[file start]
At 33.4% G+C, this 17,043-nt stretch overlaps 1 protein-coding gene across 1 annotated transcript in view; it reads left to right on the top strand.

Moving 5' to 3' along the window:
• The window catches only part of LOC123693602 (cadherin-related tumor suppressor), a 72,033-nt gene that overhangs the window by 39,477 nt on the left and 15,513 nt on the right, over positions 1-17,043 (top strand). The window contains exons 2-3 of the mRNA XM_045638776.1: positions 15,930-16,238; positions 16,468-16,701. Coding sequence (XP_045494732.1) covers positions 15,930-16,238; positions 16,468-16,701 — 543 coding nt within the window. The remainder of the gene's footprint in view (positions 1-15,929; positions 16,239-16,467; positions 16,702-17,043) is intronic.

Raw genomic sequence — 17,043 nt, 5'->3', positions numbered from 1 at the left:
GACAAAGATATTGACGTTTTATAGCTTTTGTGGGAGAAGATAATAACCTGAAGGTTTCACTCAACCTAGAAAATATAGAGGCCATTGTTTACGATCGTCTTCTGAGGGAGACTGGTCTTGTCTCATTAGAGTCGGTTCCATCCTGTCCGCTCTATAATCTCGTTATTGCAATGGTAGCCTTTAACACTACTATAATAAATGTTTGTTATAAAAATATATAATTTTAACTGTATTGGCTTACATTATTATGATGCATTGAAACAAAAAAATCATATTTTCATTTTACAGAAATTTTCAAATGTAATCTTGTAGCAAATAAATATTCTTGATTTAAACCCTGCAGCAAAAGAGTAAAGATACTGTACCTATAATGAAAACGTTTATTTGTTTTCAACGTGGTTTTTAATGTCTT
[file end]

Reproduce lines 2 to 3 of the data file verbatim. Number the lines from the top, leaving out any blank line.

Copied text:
Moving 5' to 3' along the window:
• The window catches only part of LOC123693602 (cadherin-related tumor suppressor), a 72,033-nt gene that overhangs the window by 39,477 nt on the left and 15,513 nt on the right, over positions 1-17,043 (top strand). The window contains exons 2-3 of the mRNA XM_045638776.1: positions 15,930-16,238; positions 16,468-16,701. Coding sequence (XP_045494732.1) covers positions 15,930-16,238; positions 16,468-16,701 — 543 coding nt within the window. The remainder of the gene's footprint in view (positions 1-15,929; positions 16,239-16,467; positions 16,702-17,043) is intronic.